Security Rights by Miaa Cheeks
Sochi has gotten many threats from multiple sources. According to CNN they said that “Russia has drafted 37,000 police and security officers to handle security in Sochi, but has not done much to assuage fears.” Even the teams are starting to get worried. According to Cnn “The U.S. ski and snowboarding team has hired a private security firm, Global Rescue, to provide protection.
Ensuring the security of the Games has been a superior consideration since Sochi was chosen in
2007, and such concerns have influenced the layout and design of facilities built for the Games. Under a December 2007 law and an August 2013 presidential decree, a broad “controlled” security zone around the Olympics site was established.
Extra inspections and restrictions on individuals and transport vehicles entering and leaving this zone, including air traffic, are authorized beginning in early January 2014. The inspection of mail also is mandated. Along with the Olympics facilities, enhanced security measures are put in place at bridges, railway tunnels, power facilities and grids, schools, hospitals, hotels, restaurants and stores.
In addition, sales of firearms and dual use chemicals and other items are banned. Vehicles without special registration are not permitted to enter the zone, and local car owners generally are asked not to drive and to take their cars to parking lots 50 miles from Sochi. Even tighter security pertains for screening Olympic visitors and support personnel at Olympic venues.
An additional “prohibited zone” bans most access to the area inside Russia’s border with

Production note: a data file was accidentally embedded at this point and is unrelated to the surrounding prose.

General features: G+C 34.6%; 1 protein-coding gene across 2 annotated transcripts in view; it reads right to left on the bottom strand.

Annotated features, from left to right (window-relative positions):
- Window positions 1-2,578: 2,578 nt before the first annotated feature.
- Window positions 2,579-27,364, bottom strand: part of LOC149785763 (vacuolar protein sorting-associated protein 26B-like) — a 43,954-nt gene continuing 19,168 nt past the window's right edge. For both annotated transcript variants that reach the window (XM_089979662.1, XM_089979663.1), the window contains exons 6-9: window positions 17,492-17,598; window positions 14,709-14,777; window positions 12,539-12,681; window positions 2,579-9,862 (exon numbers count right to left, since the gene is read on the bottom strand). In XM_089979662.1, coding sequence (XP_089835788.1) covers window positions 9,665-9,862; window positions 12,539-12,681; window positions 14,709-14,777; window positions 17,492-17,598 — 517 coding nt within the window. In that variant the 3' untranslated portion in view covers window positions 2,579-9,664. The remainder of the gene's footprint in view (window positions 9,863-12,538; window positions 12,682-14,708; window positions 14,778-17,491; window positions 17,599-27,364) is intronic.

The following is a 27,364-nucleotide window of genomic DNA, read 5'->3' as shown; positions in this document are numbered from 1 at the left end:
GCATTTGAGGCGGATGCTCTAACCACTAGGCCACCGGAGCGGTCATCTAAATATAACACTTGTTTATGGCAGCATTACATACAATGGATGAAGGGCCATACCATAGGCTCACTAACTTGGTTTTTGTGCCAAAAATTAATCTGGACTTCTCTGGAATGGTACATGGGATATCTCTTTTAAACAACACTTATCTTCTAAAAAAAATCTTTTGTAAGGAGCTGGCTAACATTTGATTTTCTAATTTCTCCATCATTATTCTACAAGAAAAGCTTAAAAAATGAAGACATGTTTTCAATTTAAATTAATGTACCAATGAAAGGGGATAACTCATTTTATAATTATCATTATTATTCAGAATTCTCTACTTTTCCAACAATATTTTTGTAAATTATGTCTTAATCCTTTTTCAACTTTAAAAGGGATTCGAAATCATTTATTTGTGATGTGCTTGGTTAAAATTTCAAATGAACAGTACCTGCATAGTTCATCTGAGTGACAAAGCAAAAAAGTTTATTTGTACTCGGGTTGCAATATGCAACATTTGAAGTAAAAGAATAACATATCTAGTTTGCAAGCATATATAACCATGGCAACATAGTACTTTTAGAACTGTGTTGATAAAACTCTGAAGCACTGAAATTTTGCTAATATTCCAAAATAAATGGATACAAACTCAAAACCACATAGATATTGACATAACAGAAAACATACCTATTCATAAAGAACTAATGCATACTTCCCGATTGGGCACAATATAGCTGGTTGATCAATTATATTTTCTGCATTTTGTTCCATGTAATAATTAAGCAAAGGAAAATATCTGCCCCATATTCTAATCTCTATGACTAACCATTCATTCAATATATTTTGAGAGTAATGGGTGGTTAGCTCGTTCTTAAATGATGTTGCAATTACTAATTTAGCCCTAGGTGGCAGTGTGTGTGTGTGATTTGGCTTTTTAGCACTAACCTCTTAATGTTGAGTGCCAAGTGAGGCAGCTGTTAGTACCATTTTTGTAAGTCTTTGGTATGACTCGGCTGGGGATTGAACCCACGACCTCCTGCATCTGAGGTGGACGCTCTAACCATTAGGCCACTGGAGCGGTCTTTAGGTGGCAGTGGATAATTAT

Georgia’s breakaway Abkhazia, to airspace and waters near the Olympics site, and to a national park.
The zones stretch approximately 60 miles along the Black Sea coast and up to 24 miles inland.
The interagency “Operational Headquarters” providing security includes the Federal Security Service (FSB) as the lead agency, the Interior (police) Ministry, the Emergencies Ministry, the Defense Ministry and other bodies.
Military personnel in the zone are in combat readiness. According to reports, among the tens of thousands of forces providing security (variously stated by Russian officials to number up to 100,000) are 22,000 military troops using 2,000 vehicles and 72 aircraft, 40,000 police, 8,900
Emergency Ministry personnel with 1,600 vehicles, and an unreported number of FSB personnel. To assist police in providing security, several hundred Cossacks (traditional militia forces) are deployed. According to some estimates, the number of Russian security personnel deployed at the Games is much greater than that provided for the team.
2. Opening Ceremony The Start of the Olympics2014 by Miaa Cheeks
The opening ceremony of the 2014 Winter Olympics took place at the Fisht Olympic Stadium in Sochi, Russia, on 7 February 2014. It began at 7:30 and finished at 11:00. It was filmed and produced by OBS and Russian host broadcaster VGTRK. This was the first Winter Olympics and first Olympic
Games opening ceremony under the IOC presidency of Thomas Bach. The Games were officially opened by President Vladimir Putin. An audience of 40,000 were in attendance at the stadium with an estimated 2,000 performers. In my opinion I liked the
Opening Ceremony. It was a little too long but that was the only problem.
The ceremony, titled "Dreams of Russia”, opened with an onscreen video showing
11yearold Liza Temnikova playing a character named Lyubov (Russian for 'love') reciting the Russian alphabet. Each letter is associated with images of a famous Russian person or landmark. Lyubov then flew into the air as she dreamed of grabbing the tail of a kite and being lifted far off the stage.
Nine different floats, carrying Russian landscapes, passed beneath her as she slept. The whole Russian alphabet thing was still a little confusing to me because I don’t speak Russian but besides that it was interesting.